Nguessan Yobouet is from the Ivory Coast. Has been teaching French at World Communications Charter, which is closing. “I live in Philly, why would I go somewhere else?" he said when asked why he wants to teach here. He said the city is a good place to teach “and nobody has proved the opposite.” A graduate of West Chester University, he has lived in Philadelphia for six years.
Still, as he made the rounds at the job fair, no school he visited had a French opening.
However, Yobouet could teach English as a second language, which is a position for which there is demand. It is always tricky in Pennsylvania, though – the state has no specific ESL certification, but teachers certified in something else can get an “endorsement “ for ESL. Yobouet said he taught English to French speakers in his native country and has been certified to teach English as a second language to adults, but not in K-12. He also said he taught in the U.S Army and in the UN army.
He also said he was not particularly concerned about the lack of a teachers’ contract.
“It doesn’t bother me,” he said. “It happens all the time, this is life. Any school district has its own problems.”
Danbi Yi, who is getting her English certification at the Graduate School of Education at the University of Pennsylvania, went straight to a separate session upstairs from the main group where schools in the Innovation Network were meeting candidates.
Yi, originally from North Carolina, is doing her student teaching at The Workshop School and likes it there. She sat down first with Chris Lehmann, who is the assistant superintendent in charge of the Innovation Network, as well as co-principal of Science Leadership Academy.
Before enrolling at GSE, she worked at Washington Heights Expeditionary Learning School (WHEELS), which, like the schools in the Innovation Network, uses a student-centered and project-based approach to learning.
She was full of questions.
Lehmann explained that none of the innovative schools are exactly alike – that would defeat the purpose. But they all adhere to similar core values based on the need to revolve around student interests and be based on projects and inquiry. The core values guiding instruction at SLA, he said, are inquiry, search, collaboration presentation, and reflection.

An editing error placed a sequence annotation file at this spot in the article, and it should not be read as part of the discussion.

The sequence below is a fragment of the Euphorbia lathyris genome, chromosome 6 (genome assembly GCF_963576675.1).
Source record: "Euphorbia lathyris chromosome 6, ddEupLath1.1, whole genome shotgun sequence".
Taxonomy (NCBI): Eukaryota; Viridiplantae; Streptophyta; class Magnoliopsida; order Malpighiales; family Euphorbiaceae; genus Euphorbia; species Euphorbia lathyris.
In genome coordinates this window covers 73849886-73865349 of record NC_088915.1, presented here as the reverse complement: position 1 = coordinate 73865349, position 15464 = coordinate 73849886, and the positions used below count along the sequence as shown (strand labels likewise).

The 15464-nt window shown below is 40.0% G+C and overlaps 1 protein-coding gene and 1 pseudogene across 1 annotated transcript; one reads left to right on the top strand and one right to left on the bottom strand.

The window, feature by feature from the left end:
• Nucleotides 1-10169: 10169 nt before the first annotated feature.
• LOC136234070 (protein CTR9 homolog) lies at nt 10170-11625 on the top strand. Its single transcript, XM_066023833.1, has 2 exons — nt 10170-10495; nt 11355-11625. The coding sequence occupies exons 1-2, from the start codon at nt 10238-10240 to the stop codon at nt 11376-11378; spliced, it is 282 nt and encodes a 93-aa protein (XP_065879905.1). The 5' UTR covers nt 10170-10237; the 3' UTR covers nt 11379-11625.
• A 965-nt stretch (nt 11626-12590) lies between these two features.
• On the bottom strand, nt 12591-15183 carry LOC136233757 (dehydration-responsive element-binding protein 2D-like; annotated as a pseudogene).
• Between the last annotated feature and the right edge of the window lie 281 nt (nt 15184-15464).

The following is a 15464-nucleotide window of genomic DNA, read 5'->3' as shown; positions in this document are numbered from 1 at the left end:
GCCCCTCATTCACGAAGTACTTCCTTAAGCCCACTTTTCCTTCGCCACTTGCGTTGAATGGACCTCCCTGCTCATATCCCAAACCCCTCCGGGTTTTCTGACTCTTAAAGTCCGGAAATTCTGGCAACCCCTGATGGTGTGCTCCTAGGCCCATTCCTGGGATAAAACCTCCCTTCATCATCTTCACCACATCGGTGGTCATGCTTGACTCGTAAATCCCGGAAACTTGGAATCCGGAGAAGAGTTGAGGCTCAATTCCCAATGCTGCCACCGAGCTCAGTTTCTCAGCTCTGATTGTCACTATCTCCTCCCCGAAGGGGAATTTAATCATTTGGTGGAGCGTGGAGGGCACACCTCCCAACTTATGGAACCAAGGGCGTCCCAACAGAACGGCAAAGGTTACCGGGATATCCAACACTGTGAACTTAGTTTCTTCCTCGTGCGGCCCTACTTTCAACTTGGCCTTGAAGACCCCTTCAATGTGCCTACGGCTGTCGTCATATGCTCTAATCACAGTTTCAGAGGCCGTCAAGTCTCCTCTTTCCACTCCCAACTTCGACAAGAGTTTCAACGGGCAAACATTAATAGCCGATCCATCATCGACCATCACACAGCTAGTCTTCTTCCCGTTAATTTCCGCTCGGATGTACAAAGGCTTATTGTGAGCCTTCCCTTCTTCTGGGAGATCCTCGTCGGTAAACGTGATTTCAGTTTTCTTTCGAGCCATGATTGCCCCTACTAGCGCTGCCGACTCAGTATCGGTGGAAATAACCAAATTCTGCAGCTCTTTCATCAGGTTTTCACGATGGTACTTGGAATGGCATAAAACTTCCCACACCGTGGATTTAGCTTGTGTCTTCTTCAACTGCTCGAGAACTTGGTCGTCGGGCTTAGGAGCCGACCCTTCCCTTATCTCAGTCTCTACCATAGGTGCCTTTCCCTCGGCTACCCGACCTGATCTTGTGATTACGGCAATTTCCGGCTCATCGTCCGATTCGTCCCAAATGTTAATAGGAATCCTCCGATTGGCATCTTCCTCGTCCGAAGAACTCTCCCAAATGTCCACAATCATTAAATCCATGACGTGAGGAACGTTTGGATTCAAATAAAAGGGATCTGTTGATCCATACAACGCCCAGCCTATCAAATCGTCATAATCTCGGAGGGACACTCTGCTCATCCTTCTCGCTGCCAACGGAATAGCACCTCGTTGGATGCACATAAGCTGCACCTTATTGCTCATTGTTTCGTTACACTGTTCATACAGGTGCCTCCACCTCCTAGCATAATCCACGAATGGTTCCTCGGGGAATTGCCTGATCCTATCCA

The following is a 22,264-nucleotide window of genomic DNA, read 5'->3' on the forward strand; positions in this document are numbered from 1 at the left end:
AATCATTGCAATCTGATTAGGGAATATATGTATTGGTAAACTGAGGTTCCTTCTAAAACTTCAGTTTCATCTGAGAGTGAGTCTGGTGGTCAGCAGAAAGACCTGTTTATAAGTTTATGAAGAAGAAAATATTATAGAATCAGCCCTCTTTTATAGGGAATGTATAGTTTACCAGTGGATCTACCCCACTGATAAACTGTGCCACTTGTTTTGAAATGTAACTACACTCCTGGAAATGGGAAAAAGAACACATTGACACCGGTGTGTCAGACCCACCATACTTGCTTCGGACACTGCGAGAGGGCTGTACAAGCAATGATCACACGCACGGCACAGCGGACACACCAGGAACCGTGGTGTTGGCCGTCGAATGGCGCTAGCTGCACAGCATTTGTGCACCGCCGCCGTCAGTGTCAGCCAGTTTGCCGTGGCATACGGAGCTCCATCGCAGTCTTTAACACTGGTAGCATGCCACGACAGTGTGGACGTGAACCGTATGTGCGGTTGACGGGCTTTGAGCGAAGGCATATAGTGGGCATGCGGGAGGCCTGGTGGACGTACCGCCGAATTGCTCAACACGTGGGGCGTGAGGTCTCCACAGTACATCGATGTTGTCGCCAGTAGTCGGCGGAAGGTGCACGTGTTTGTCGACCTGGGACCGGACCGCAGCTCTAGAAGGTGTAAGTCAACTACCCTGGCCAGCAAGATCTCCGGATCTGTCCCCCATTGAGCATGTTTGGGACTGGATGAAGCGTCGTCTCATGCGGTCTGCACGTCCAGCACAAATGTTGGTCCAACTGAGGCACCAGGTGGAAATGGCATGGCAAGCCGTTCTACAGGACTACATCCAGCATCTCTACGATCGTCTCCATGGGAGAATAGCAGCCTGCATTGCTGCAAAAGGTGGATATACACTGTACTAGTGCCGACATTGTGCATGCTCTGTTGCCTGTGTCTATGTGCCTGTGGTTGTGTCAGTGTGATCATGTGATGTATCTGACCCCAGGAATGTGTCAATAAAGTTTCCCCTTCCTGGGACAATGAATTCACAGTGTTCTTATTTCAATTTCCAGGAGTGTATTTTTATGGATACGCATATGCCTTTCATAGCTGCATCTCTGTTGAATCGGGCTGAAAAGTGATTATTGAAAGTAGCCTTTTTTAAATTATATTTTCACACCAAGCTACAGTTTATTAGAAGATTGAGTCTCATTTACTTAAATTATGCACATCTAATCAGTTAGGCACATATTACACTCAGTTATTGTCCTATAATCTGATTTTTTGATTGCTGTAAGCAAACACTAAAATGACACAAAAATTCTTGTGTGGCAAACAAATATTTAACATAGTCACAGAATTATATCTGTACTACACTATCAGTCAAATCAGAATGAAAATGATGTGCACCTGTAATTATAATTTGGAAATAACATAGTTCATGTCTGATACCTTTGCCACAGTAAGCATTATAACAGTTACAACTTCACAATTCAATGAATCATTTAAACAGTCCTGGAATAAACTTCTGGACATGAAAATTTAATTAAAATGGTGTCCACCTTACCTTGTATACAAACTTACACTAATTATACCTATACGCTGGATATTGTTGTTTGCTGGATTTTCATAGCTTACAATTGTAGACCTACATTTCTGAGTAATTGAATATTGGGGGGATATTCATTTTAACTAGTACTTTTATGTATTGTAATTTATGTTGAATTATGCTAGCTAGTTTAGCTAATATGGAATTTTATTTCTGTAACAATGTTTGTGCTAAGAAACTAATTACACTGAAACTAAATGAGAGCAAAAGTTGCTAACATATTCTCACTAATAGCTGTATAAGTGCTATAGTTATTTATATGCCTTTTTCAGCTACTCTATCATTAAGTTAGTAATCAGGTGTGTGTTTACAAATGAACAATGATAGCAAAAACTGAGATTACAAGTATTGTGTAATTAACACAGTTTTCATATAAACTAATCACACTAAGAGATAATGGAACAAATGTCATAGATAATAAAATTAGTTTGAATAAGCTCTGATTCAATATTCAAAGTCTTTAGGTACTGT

“Everything ends with the work that the kids do and their reflections on that work. That leads to a very vibrant and exciting, messy, loud feeling to the building, which I love a whole lot. The other big idea in the building is the idea of care, the idea that there’s a difference between I teach a subject versus I teach my students. To that end we convey to them that we don’t just care about their work, we care about them as people. So that tends to be the model.”
“Amazing,” Yi enthused. “I love project-based learning.” But after all that, Lehmann said that SLA is unlikely to have an English opening next year, although if she gets a second certification in social studies she might have a chance.
Yi, not discouraged, went off to talk to principals and teachers from the other schools.
Alexis Green graduates with certification in a highly desirable area – pre-K to 4th grade. Originally from a small town outside Atlantic City, she is looking in Philadelphia because she wantst to be close to home.
Plus, she said, “Philadelphia is looking for teachers who are willing to put in the effort and work with students to give them the best opportunity to learn,” she said. “I think I can help with that.” She was making the rounds of the elementary school tables, including Meade and McMichael, both in high-poverty areas with lots of teacher turnover.
She said she student-taught in North Carolina through a satellite program at York and though it was in a rural area, the students were mostly poor and had great needs.
“I am here because I think I made a difference in their lives and I would do that here as well,” she said.
Does it bother her that there is no teachers’ contract? “No,” she said. The job market is competitive now, “and I’m looking for a school that can help me start my teaching career and give me a rewarding experience.”
Deborah Hansen, a teacher leader at Meade School in North Philadelphia, was there recruiting for her school.
“There are a lot of good candidates,” she said. “There are a lot of people ready to be hired. This is exciting.”
One person currently commutes from New Jersey to the Bronx – and would like to teach in Philly because it would be a shorter commute.
Meade, in a very poor section of North Philadelphia, has to fill at least eight vacancies next year.
“We’ve had a lot of teacher turnover in the past couple of years, we want to have candidates to persevere through the challenges,” Hansen said. This year, they have four vacancies that are being filled by substitutes.
Too much turnover and staff instability hurts kids, she said. “It’s hard to get everything you need to do with kids if they don’t have a permanent teacher.”